STRESS, ANXIETY & DEPRESSION
Acupuncture for Stress, Anxiety & Depression
Not only can acupuncture and Oriental medicine alleviate symptoms associated with mental health issues, it can treat the root cause of the problem by helping to rebalance the body’s internal environment.
Oriental Medicine does not recognize any mental disorder as one particular syndrome. Instead, it aims to treat the specific symptoms that are unique to each individual using a variety of techniques such as acupuncture, herbal medicine, bodywork, lifestyle/dietary recommendations and energetic exercises to restore imbalances found in the body. Therefore, if 100 patients are treated with Oriental medicine for anxiety, each of these 100 people will receive a unique, customized treatment with different acupuncture points, different herbs and different lifestyle and diet recommendations.
Acupuncture for Stress and Anxiety
Our bodies help us react to stressful events by activating the sympathetic nervous system, which facilitates what is called the “fight or flight” response. Our heart rate increases, our pupils dilate, and our digestion temporarily shuts down, directing blood to our extremities, so that if need be, we can either fight what is threatening us, or turn and run if the threat is too formidable.
With long-term stress, we find ourselves in a constant state of “fight or flight”, or stress. Over time, the constant state of stress takes its toll. Cortisol, the body’s stress hormone elevates, blood pressure increases, and our immune function is suppressed. Over time, these symptoms become worse and can develop into anxiety, depression, fatigue, digestive problems, and tension headaches.
From a Western viewpoint, acupuncture works to alleviate stress by releasing natural pain-killing chemicals in the brain, called endorphins. In addition, acupuncture improves circulation of blood throughout the body, which oxygenates the tissues and cycles out cortisol and other waste chemicals. The calming nature of acupuncture also decreases heart rate, lowers blood pressure and relaxes the muscles.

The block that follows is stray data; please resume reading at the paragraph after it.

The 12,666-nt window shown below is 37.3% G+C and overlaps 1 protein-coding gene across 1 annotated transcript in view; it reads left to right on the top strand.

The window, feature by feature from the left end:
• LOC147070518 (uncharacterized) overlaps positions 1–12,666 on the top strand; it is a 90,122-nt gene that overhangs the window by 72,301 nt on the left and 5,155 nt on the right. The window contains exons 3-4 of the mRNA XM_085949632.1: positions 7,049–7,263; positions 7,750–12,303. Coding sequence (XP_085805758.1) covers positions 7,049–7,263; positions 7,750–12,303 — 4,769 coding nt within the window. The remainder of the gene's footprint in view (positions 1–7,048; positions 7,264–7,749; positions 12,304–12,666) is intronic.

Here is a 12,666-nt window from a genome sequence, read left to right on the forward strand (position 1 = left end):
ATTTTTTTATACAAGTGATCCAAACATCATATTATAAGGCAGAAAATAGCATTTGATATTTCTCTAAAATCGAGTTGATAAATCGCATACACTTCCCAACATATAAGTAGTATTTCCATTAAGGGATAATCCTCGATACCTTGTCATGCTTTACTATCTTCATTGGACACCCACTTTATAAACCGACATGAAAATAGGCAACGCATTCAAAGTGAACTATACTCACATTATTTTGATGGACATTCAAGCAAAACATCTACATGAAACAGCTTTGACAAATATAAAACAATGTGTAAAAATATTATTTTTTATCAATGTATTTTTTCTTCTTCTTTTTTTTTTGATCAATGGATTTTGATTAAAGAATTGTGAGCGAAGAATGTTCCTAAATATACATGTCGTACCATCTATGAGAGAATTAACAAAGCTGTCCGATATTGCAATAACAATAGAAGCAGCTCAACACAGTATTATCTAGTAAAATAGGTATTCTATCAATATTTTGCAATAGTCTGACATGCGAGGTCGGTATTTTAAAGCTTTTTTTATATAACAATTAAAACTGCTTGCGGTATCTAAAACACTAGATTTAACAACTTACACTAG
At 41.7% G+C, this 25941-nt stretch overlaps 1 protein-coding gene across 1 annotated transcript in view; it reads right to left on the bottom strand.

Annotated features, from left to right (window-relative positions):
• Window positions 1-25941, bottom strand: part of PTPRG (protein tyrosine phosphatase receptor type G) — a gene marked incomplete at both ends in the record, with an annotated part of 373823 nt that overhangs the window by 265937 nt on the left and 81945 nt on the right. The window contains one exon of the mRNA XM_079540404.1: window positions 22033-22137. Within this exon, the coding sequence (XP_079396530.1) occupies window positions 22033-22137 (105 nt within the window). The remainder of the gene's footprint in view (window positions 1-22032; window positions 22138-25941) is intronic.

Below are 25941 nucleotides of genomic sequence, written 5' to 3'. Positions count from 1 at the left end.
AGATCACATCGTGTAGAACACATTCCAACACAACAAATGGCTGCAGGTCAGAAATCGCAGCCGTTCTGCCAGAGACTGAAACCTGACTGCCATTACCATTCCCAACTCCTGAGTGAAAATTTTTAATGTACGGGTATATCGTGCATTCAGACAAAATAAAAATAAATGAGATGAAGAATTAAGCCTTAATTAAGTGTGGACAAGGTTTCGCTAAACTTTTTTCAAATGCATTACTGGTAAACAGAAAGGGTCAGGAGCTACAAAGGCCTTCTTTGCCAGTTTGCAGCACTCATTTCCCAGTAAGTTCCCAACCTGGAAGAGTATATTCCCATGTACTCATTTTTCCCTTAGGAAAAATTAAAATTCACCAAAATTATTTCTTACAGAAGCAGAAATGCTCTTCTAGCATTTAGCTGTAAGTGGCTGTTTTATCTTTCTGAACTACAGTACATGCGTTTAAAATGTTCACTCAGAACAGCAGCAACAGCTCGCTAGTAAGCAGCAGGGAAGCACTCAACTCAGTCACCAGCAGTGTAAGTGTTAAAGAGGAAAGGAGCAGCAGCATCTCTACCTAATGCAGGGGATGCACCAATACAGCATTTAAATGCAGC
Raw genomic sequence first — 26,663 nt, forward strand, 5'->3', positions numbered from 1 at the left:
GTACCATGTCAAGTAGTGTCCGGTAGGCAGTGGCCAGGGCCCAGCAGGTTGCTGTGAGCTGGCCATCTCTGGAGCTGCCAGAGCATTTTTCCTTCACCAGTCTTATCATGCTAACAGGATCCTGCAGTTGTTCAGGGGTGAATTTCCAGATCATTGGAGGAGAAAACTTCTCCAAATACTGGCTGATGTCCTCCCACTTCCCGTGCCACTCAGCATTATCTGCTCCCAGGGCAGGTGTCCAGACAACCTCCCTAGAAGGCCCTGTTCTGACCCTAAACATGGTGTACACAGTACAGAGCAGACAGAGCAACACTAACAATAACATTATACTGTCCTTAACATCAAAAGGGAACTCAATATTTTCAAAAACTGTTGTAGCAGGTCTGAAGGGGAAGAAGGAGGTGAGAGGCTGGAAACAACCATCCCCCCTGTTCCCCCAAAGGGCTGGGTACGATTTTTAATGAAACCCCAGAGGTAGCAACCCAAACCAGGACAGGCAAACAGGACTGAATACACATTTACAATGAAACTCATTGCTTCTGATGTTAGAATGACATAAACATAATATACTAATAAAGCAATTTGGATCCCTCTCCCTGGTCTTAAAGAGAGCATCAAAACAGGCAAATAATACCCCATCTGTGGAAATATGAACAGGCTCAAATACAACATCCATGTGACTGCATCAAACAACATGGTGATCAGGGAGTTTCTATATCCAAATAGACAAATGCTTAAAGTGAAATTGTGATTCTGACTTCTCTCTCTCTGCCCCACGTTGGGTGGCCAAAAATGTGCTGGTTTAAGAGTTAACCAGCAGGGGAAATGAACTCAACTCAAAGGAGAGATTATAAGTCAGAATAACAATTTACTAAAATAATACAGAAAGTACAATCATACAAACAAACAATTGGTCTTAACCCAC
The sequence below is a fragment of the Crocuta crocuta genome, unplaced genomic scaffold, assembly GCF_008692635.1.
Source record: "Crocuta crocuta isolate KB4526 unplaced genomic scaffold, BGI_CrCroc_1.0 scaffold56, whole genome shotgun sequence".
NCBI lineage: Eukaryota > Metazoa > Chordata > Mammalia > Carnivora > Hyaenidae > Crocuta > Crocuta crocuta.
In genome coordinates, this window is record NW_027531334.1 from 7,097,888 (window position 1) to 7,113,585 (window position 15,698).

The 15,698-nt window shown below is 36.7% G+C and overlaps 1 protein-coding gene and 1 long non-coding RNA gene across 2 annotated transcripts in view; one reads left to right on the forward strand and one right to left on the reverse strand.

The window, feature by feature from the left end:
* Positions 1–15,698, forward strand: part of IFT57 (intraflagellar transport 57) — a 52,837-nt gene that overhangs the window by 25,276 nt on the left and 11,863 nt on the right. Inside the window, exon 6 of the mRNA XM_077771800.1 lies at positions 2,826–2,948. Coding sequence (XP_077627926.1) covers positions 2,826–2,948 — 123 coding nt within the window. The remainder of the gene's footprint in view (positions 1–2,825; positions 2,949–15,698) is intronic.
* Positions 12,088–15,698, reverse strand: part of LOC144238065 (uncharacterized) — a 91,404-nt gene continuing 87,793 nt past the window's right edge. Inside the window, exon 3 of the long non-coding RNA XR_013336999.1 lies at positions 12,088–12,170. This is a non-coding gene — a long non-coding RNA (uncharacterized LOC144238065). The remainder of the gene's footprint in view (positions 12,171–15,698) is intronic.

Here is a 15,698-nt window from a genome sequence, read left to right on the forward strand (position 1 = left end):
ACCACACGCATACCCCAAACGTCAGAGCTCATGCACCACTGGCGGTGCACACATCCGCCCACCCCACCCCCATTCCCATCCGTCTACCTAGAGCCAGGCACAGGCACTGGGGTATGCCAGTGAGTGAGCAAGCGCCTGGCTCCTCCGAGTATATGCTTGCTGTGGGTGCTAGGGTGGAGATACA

Since the early seventies, studies around the globe have suggested that treating mental health disorders with acupuncture has a positive and holistic effect on depressed patients, particularly when used in combination with psychotherapy and herbal treatments.
Psychologist John Allen, from the University of Arizona in Tucson, and Acupuncturist Rosa Schnyer, conducted the very first pilot controlled study on treating depression symptoms with acupuncture in the Western scientific world. In a double blind randomized study, 34 depressed female patients who met the DSM-IV diagnostic criteria were assigned to one of three treatment groups for eight weeks.
The first group received acupuncture treatment specifically tailored to their depression symptoms. The second group received a general acupuncture treatment not specific to depression, and the third group was placed on a waiting list for acupuncture treatment, but received no treatment. The study found that those in the tailored acupuncture treatment experienced a significant reduction in symptoms, compared to those in the non-specific treatment. Moreover, over 50% of the participants no longer met the DSM-IV diagnostic criteria for depression after the study.
The study findings suggest that using acupuncture alone could be as effective as other types of treatments for relieving depression symptoms typically used in Western medicine, such as psychotherapy and drugs.